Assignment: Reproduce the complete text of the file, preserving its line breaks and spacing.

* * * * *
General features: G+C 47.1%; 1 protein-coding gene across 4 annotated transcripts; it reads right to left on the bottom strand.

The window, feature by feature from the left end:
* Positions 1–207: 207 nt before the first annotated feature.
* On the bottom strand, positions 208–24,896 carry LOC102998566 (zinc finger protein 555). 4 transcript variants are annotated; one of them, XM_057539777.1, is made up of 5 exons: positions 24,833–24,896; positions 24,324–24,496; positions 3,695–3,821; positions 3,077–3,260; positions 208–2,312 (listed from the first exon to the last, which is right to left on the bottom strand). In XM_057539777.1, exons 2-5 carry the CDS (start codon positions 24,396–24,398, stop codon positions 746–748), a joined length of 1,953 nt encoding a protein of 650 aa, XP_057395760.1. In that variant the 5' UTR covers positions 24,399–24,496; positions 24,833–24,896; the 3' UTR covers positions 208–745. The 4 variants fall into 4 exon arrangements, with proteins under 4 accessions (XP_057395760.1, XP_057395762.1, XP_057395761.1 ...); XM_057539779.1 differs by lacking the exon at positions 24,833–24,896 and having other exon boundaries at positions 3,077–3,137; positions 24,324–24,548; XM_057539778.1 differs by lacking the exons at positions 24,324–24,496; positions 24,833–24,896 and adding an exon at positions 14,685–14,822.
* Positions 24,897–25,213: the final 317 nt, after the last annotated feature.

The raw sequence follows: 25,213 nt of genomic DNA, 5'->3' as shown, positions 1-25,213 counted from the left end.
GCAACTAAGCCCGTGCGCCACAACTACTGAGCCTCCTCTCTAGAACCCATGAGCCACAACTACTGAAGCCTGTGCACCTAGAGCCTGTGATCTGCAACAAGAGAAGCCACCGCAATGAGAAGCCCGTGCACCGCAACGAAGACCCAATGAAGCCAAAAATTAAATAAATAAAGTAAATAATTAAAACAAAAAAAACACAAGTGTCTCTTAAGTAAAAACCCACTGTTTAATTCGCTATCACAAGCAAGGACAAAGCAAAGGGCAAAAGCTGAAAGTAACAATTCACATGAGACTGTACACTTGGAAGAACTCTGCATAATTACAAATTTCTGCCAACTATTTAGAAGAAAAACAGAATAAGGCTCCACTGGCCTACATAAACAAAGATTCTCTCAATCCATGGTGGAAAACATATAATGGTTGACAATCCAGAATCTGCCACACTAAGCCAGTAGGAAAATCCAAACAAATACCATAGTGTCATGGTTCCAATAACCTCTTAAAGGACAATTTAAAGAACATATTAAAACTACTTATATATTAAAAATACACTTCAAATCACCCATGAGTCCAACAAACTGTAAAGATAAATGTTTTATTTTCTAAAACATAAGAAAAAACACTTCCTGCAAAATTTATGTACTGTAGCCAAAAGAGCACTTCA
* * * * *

General features: G+C 47.1%; 1 protein-coding gene across 4 annotated transcripts; it reads right to left on the bottom strand.

The window, feature by feature from the left end:
* Positions 1–207: 207 nt before the first annotated feature.
* On the bottom strand, positions 208–24,896 carry LOC102998566 (zinc finger protein 555). 4 transcript variants are annotated; one of them, XM_057539777.1, is made up of 5 exons: positions 24,833–24,896; positions 24,324–24,496; positions 3,695–3,821; positions 3,077–3,260; positions 208–2,312 (listed from the first exon to the last, which is right to left on the bottom strand). In XM_057539777.1, exons 2-5 carry the CDS (start codon positions 24,396–24,398, stop codon positions 746–748), a joined length of 1,953 nt encoding a protein of 650 aa, XP_057395760.1. In that variant the 5' UTR covers positions 24,399–24,496; positions 24,833–24,896; the 3' UTR covers positions 208–745. The 4 variants fall into 4 exon arrangements, with proteins under 4 accessions (XP_057395760.1, XP_057395762.1, XP_057395761.1 ...); XM_057539779.1 differs by lacking the exon at positions 24,833–24,896 and having other exon boundaries at positions 3,077–3,137; positions 24,324–24,548; XM_057539778.1 differs by lacking the exons at positions 24,324–24,496; positions 24,833–24,896 and adding an exon at positions 14,685–14,822.
* Positions 24,897–25,213: the final 317 nt, after the last annotated feature.

The raw sequence follows: 25,213 nt of genomic DNA, 5'->3' as shown, positions 1-25,213 counted from the left end.
GCAACTAAGCCCGTGCGCCACAACTACTGAGCCTCCTCTCTAGAACCCATGAGCCACAACTACTGAAGCCTGTGCACCTAGAGCCTGTGATCTGCAACAAGAGAAGCCACCGCAATGAGAAGCCCGTGCACCGCAACGAAGACCCAATGAAGCCAAAAATTAAATAAATAAAGTAAATAATTAAAACAAAAAAAACACAAGTGTCTCTTAAGTAAAAACCCACTGTTTAATTCGCTATCACAAGCAAGGACAAAGCAAAGGGCAAAAGCTGAAAGTAACAATTCACATGAGACTGTACACTTGGAAGAACTCTGCATAATTACAAATTTCTGCCAACTATTTAGAAGAAAAACAGAATAAGGCTCCACTGGCCTACATAAACAAAGATTCTCTCAATCCATGGTGGAAAACATATAATGGTTGACAATCCAGAATCTGCCACACTAAGCCAGTAGGAAAATCCAAACAAATACCATAGTGTCATGGTTCCAATAACCTCTTAAAGGACAATTTAAAGAACATATTAAAACTACTTATATATTAAAAATACACTTCAAATCACCCATGAGTCCAACAAACTGTAAAGATAAATGTTTTATTTTCTAAAACATAAGAAAAAACACTTCCTGCAAAATTTATGTACTGTAGCCAAAAGAGCACTTCA